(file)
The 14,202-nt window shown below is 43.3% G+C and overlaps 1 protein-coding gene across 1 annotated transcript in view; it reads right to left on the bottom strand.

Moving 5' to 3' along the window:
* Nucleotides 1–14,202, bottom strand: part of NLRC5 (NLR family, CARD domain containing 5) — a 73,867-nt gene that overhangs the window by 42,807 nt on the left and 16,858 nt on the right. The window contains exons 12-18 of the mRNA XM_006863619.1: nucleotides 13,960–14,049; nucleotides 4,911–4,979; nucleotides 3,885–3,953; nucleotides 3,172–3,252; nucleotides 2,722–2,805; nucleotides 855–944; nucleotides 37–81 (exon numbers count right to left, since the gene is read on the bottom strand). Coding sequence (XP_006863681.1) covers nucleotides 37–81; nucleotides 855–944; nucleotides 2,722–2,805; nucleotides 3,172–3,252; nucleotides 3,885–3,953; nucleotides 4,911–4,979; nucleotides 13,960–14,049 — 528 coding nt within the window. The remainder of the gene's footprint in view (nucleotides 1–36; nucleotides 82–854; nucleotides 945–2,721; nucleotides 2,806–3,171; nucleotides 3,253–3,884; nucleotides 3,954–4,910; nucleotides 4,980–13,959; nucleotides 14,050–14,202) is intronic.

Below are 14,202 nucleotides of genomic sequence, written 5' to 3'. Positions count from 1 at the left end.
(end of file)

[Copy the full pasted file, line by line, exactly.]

The 14,202-nt window shown below is 43.3% G+C and overlaps 1 protein-coding gene across 1 annotated transcript in view; it reads right to left on the bottom strand.

Moving 5' to 3' along the window:
* Nucleotides 1–14,202, bottom strand: part of NLRC5 (NLR family, CARD domain containing 5) — a 73,867-nt gene that overhangs the window by 42,807 nt on the left and 16,858 nt on the right. The window contains exons 12-18 of the mRNA XM_006863619.1: nucleotides 13,960–14,049; nucleotides 4,911–4,979; nucleotides 3,885–3,953; nucleotides 3,172–3,252; nucleotides 2,722–2,805; nucleotides 855–944; nucleotides 37–81 (exon numbers count right to left, since the gene is read on the bottom strand). Coding sequence (XP_006863681.1) covers nucleotides 37–81; nucleotides 855–944; nucleotides 2,722–2,805; nucleotides 3,172–3,252; nucleotides 3,885–3,953; nucleotides 4,911–4,979; nucleotides 13,960–14,049 — 528 coding nt within the window. The remainder of the gene's footprint in view (nucleotides 1–36; nucleotides 82–854; nucleotides 945–2,721; nucleotides 2,806–3,171; nucleotides 3,253–3,884; nucleotides 3,954–4,910; nucleotides 4,980–13,959; nucleotides 14,050–14,202) is intronic.

Below are 14,202 nucleotides of genomic sequence, written 5' to 3'. Positions count from 1 at the left end.